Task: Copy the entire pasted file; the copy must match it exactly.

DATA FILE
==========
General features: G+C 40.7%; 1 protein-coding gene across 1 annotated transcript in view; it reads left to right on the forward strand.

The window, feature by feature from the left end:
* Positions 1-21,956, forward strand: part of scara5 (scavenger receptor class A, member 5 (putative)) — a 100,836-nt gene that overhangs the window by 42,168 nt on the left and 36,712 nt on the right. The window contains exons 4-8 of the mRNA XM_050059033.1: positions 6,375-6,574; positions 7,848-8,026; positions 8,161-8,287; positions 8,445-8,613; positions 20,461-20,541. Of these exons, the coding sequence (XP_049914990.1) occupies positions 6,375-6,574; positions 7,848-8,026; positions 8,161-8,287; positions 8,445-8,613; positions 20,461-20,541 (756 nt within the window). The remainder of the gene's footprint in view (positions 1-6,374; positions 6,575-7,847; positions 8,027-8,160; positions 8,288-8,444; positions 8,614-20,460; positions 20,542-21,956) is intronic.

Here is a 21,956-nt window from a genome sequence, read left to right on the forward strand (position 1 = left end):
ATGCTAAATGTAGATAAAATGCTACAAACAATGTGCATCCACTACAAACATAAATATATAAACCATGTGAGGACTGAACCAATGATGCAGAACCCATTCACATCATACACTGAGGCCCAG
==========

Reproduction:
General features: G+C 40.7%; 1 protein-coding gene across 1 annotated transcript in view; it reads left to right on the forward strand.

The window, feature by feature from the left end:
* Positions 1-21,956, forward strand: part of scara5 (scavenger receptor class A, member 5 (putative)) — a 100,836-nt gene that overhangs the window by 42,168 nt on the left and 36,712 nt on the right. The window contains exons 4-8 of the mRNA XM_050059033.1: positions 6,375-6,574; positions 7,848-8,026; positions 8,161-8,287; positions 8,445-8,613; positions 20,461-20,541. Of these exons, the coding sequence (XP_049914990.1) occupies positions 6,375-6,574; positions 7,848-8,026; positions 8,161-8,287; positions 8,445-8,613; positions 20,461-20,541 (756 nt within the window). The remainder of the gene's footprint in view (positions 1-6,374; positions 6,575-7,847; positions 8,027-8,160; positions 8,288-8,444; positions 8,614-20,460; positions 20,542-21,956) is intronic.

Here is a 21,956-nt window from a genome sequence, read left to right on the forward strand (position 1 = left end):
ATGCTAAATGTAGATAAAATGCTACAAACAATGTGCATCCACTACAAACATAAATATATAAACCATGTGAGGACTGAACCAATGATGCAGAACCCATTCACATCATACACTGAGGCCCAG